In recent years, spurred by cooking shows and the HGTV network, the interior plan of the home has reverted more commonly to place the kitchen in open view to the rest of the home, although less as a means of allowing the meal-preparer to keep a watchful eye on others, and more due to cooking acting as entertainment. Guests can sit in view of the host’s food preparation, acting as the professional chef.
This open-kitchen design has moved from Gilbreth’s enclosed C-shape to an open U-shape, which is often the darling of HGTV redesign shows. It also easily blends into the layout of open offices and showrooms, often with a counter that also acts as an additional work surface or, in the example of Shaw’s Atlanta showroom, the reception desk.
The kitchen’s role as the heart of the home takes on an additional meaning in showrooms by creating a place where people can make themselves comfortable. While we often discuss the merits of an open office versus a closed, little has been stated about no-office arrangements. With recent studies showing 35 percent of the U.S. workforce now working as freelancers, with many more able to do their work from anywhere, workers are untethered from not only the desk, but from the workplace in general. Wilson recently stated that Mannington’s new showroom was designed as a space where clients and designers can set up their laptops or tablets to get work done. “One of the main goals for [Mannington was] to serve a lot of purposes… they wanted it to be a comfortable place for the Atlanta design community.”
What does this all mean for interior designers? Mainly, it is important to note that as work-life balance is discussed, kitchens need to be part of that conversation. While gyms and spaces for relaxation are becoming incorporated into the offices of more wellness-focused employers, no room in the home has been as welcomed into the workforce as kitchens.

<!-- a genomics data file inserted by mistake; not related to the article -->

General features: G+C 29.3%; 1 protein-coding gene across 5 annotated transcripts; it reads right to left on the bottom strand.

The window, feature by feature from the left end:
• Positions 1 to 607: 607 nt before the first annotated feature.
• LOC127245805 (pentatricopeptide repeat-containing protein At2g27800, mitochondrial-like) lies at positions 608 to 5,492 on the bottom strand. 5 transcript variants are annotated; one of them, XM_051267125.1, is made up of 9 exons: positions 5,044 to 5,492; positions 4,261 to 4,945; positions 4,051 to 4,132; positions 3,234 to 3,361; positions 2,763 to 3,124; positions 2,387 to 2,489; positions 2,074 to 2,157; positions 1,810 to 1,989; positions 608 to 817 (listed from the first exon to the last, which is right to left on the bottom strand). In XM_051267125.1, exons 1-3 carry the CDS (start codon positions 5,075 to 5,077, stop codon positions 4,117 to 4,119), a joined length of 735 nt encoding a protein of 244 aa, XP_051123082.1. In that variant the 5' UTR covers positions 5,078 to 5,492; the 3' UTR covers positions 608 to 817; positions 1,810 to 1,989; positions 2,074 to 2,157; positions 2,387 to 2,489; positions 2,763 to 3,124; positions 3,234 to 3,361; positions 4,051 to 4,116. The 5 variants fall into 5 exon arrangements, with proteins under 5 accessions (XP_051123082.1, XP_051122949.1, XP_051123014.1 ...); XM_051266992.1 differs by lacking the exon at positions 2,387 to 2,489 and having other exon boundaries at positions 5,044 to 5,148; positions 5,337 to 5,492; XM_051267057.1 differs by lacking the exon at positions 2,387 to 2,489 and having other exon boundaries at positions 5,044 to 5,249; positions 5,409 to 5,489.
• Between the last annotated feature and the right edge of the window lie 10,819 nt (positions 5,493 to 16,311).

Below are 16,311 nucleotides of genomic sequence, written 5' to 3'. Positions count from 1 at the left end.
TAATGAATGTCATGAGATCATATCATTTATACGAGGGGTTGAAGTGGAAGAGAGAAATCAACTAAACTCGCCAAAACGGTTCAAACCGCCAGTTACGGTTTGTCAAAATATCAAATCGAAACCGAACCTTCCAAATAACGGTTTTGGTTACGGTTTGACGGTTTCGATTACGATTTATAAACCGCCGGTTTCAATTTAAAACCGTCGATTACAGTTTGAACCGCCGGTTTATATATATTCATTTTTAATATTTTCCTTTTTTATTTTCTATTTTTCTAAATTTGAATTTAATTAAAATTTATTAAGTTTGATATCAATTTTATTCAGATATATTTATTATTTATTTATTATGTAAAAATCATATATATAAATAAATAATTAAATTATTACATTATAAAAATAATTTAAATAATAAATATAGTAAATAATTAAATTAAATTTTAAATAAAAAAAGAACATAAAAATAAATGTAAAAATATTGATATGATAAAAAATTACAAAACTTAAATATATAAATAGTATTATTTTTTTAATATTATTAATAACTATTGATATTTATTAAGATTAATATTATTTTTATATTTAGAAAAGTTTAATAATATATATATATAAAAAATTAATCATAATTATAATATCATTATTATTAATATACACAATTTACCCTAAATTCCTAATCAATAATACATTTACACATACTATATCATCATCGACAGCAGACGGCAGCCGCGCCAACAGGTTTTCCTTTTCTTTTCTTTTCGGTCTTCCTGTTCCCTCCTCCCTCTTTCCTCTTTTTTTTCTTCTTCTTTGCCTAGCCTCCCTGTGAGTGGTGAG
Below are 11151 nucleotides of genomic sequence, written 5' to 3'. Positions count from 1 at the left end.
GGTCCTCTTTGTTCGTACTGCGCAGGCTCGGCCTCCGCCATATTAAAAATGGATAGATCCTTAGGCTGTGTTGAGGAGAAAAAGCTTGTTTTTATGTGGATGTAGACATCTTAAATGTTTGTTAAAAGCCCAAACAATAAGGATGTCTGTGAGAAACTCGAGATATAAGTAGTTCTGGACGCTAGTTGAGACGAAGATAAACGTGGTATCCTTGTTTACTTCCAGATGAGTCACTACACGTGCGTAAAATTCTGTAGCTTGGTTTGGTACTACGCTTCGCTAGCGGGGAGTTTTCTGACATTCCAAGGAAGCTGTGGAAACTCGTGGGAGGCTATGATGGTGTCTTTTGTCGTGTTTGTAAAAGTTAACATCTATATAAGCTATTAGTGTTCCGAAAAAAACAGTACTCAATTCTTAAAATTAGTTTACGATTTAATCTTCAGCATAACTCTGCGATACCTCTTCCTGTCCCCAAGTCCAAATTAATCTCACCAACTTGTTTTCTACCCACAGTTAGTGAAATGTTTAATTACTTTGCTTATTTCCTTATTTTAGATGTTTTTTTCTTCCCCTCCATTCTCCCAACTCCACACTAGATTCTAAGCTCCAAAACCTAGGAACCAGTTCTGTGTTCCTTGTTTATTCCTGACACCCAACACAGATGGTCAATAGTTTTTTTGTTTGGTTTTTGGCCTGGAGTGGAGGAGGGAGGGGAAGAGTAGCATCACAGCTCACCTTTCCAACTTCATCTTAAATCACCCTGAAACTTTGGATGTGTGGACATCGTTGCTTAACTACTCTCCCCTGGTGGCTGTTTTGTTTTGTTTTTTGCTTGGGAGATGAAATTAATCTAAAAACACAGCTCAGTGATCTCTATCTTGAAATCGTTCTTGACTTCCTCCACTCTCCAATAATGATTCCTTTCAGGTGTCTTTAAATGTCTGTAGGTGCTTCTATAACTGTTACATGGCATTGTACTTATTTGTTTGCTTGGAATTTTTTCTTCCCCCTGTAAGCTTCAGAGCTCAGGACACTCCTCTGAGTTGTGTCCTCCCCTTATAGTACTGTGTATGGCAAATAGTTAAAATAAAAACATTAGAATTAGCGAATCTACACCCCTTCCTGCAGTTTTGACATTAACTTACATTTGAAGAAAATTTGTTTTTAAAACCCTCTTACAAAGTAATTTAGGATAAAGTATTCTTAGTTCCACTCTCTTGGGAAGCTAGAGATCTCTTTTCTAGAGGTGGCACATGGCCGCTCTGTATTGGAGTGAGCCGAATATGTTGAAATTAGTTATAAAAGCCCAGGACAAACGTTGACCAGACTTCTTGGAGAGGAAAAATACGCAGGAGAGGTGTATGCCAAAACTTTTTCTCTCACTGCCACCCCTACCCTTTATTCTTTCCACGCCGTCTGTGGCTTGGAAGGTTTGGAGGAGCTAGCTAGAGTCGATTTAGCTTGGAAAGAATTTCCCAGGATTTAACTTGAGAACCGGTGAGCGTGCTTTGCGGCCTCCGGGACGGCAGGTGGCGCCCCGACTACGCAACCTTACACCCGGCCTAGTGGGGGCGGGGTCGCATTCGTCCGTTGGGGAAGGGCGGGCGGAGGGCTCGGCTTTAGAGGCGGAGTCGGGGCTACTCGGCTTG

The open addition of kitchens in showrooms has implications for the wider retail and hospitality markets, as well. As brick-and-mortar stores look for new ways to attract consumers, we may see retail taking a note from the design industry. The introduction of Keurig’s individualized service in shops, for example, signals to shoppers that they can relax while they are in the store. With that, specialty coffee services are being integrated into hospitality, as seen at the ACME Hotel in Chicago, which has removed the standard coffee maker from guest rooms and instead offers premium coffee delivery. This lends to a culture of individualized, on-demand food and beverages.
This expectation of personalization has already permeated the workforce. As Wilson pointed out, campuses such as Google and Facebook have adapted to “the culture of customization.” Weekly or even daily changes to their menus, complete with preparation lines in full-view and seemingly limitless customization, only adds to society’s expectation that what someone is craving on any given day can be readily available.
It isn’t a narrow trend that showrooms are incorporating open kitchens; we are continuing to see the integration of cooking and food-and-beverage storage spaces in offices and design centers. Carl Hansen & Son’s New York showroom provides food and drink along the installed kitchen island, while Interceramic uses an open kitchen to create an inviting setting for the design community to come in and make use of the showroom. At Carvart’s new NYC space, a 40-foot steel island was inspired by CEO Edward Geyman’s love of food and hospitality, and is used for cooking presentations. Also in New York, Kimball Office’s new showroom features a kitchenette where visitors can prepare beverages of choice, and Poppin’s office kitchen is fully stocked with healthy food and drink options for both its guests and its predominantly millennial staff.